I actually made a short film called Whatever Happened to Jackie Shane?—a short shadow puppet animation—a couple of years ago. He had this song… I say “he,” although I’m not sure what pronoun they would use now or how they would refer to themselves. But they had a song, it was Number 2 on the CHUM charts, and the chorus was “Tell her that I’m happy/ Tell her that I’m gay/ Tell her I wouldn’t have it any other way.” As in, tell my girlfriend that I’m over her.

That’s great!

And when they’d sing, you couldn’t really tell if they were male or female and they wore long, false eyelashes and sparkle jumpsuits and stuff.

And that was number 2 on the charts?

On the Toronto CHUM charts.

And probably went over everyone’s head, right?

My girlfriend Sonya’s mum has a story about being at a diner, one where they had the jukebox on the table, when she was a teenager. And she was with two gay male friends and that song came on and they had to explain it to her—the innuendo. And this was, I wanna say, 64?

That’s so early.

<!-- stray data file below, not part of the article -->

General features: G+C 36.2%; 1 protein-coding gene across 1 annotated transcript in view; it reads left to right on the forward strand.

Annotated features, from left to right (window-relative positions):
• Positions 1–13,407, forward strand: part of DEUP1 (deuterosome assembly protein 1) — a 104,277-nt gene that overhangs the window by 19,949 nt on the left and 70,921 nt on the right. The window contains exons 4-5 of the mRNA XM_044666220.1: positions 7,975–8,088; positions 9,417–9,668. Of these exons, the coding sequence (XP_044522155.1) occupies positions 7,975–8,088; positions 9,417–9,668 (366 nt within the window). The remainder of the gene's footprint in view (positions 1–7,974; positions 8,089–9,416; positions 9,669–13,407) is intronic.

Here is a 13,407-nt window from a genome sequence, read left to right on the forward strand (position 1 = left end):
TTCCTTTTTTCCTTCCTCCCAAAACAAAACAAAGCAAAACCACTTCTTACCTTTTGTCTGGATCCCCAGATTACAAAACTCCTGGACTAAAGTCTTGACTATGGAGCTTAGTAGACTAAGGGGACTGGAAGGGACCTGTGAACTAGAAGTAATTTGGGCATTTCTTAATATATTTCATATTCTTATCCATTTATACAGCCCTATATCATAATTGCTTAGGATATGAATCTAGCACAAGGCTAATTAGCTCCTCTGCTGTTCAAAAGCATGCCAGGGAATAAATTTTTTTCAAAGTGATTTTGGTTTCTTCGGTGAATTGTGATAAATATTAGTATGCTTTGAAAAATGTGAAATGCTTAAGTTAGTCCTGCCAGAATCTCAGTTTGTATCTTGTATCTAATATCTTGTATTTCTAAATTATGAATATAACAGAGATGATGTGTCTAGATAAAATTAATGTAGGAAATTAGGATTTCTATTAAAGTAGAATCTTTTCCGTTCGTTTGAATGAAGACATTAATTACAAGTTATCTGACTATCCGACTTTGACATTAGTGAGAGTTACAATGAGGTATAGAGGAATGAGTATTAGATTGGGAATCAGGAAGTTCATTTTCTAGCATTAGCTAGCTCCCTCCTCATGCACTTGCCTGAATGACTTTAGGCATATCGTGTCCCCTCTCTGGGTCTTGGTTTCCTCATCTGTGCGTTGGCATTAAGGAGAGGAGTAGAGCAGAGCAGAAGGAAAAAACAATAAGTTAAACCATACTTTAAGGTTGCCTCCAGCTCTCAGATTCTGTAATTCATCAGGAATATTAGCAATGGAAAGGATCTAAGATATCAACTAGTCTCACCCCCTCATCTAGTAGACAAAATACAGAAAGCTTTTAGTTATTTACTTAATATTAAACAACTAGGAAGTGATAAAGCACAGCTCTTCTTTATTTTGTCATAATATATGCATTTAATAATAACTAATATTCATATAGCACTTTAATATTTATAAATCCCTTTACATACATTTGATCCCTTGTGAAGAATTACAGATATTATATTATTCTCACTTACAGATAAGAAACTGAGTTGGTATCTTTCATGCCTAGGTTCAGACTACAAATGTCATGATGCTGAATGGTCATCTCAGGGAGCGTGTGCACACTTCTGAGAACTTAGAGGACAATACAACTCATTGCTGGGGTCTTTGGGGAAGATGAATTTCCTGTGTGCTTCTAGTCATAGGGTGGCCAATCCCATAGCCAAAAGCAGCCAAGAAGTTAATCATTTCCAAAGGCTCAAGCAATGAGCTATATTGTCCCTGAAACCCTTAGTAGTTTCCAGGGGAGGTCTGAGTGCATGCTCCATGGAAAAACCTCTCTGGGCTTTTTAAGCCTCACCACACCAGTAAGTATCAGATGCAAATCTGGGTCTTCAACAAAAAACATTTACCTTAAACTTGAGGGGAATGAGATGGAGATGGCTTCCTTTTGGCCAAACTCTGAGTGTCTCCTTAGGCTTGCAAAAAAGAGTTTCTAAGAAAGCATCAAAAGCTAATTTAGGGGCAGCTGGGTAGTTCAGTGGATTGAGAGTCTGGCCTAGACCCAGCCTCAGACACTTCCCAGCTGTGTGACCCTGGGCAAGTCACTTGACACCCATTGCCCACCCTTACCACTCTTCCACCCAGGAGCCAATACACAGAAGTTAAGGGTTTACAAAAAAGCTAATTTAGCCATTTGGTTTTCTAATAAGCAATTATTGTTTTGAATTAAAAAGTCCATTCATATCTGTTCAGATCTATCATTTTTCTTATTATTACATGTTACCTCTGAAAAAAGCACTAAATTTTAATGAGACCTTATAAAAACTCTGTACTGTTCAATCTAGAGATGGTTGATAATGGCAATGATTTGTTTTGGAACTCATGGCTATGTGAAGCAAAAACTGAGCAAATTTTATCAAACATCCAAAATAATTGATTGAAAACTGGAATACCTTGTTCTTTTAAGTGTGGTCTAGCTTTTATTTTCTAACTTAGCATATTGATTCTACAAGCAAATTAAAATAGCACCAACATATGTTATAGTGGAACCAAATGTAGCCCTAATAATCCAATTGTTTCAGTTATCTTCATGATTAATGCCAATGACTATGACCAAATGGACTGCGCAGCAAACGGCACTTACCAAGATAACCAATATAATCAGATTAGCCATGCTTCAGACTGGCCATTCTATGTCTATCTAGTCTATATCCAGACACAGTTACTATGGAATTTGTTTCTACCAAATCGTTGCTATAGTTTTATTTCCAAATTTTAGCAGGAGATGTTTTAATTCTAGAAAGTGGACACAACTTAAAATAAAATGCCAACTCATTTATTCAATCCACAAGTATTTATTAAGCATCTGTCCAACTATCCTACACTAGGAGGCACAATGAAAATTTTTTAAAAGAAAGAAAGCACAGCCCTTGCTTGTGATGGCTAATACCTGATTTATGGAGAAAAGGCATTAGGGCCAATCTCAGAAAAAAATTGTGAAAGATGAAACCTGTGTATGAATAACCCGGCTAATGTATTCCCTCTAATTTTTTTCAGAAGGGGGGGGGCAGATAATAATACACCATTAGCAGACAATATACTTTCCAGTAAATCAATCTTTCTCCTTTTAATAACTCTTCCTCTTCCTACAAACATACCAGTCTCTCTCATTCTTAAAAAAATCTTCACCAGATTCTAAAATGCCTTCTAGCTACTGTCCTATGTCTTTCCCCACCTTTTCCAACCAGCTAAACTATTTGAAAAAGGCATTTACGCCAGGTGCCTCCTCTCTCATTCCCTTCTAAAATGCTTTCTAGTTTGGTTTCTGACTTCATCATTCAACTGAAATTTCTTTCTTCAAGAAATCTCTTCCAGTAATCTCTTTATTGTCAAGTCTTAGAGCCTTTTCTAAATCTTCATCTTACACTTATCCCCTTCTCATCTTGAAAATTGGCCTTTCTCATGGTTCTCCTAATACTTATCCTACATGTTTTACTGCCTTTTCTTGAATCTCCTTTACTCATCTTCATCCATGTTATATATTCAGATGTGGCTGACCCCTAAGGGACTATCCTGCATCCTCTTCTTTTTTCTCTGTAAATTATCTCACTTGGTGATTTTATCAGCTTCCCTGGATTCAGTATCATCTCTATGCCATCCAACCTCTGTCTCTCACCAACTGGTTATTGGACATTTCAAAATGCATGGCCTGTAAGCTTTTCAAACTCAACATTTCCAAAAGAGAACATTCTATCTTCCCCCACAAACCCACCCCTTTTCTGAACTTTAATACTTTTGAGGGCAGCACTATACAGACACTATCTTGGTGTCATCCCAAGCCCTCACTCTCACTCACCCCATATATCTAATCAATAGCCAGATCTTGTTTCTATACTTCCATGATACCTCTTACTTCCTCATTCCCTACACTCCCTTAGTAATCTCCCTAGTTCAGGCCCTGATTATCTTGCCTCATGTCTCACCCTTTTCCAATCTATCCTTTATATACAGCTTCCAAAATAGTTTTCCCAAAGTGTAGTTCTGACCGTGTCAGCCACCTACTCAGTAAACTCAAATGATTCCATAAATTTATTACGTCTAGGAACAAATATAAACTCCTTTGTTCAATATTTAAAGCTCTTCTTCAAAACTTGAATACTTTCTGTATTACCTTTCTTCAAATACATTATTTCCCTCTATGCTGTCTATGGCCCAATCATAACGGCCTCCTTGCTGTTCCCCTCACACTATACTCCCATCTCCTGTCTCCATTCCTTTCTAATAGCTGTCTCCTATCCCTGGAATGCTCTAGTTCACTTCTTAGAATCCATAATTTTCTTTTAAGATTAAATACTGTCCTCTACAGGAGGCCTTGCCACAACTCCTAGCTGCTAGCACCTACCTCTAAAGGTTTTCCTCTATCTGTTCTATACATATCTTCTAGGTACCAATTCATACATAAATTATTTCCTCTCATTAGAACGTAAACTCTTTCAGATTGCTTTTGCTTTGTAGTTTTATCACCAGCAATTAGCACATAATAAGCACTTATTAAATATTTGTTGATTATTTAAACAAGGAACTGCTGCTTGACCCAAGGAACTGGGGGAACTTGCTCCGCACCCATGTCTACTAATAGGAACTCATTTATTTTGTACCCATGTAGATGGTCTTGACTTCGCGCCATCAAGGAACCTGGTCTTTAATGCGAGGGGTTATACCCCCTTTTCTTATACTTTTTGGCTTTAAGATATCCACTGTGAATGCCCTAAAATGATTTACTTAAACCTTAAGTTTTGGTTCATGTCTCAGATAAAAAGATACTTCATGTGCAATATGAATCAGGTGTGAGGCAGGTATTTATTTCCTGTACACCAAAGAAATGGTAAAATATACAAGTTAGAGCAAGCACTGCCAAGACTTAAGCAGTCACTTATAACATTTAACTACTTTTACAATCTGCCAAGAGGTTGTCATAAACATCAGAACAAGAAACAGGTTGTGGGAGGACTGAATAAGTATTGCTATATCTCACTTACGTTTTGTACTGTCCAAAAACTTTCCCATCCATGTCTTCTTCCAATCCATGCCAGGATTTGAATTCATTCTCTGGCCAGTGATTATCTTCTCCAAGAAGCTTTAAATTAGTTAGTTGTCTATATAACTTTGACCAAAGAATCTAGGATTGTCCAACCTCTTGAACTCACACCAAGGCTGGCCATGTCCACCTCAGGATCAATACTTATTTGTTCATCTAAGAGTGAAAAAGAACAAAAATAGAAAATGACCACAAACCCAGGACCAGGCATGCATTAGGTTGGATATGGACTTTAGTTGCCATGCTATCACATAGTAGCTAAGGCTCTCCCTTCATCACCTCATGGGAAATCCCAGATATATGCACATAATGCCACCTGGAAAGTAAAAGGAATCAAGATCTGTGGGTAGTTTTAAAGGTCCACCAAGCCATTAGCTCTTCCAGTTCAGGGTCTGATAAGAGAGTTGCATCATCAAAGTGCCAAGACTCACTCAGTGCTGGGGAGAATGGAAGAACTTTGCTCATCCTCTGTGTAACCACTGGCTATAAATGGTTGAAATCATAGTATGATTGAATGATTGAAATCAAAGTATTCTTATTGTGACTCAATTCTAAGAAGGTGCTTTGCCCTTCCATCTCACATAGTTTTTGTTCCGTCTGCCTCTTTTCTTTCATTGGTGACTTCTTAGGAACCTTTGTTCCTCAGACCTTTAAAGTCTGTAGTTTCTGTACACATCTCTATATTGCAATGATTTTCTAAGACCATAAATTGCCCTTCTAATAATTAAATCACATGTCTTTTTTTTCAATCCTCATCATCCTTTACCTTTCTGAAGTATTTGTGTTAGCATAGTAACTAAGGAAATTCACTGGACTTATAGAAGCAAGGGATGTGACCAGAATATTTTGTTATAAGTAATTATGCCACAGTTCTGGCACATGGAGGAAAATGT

Way before Stonewall, before Gay Lib. So, just a little history: on Yonge Street in the 50s there was this kind of circuit of R&B and blues musicians who would come up from the states. And Jackie is from Tennessee originally and was a part of this circuit and somehow ended up in Toronto and stayed. And Toronto at the time was super square. A lotta really uptight morality laws and not a place that you might think “If I was a black, queer, feminine, soul-singing person, this would be the spot for me!” There’s one record, Jackie Shane Live, that you can find, and it was recorded on Yonge Street. You can hear them talking in between songs and the innuendo is right there. There’s a line where they talk about going out and picking up some “chicken.” “Cause I love chicken!” But “chicken” was slang for like young sex workers…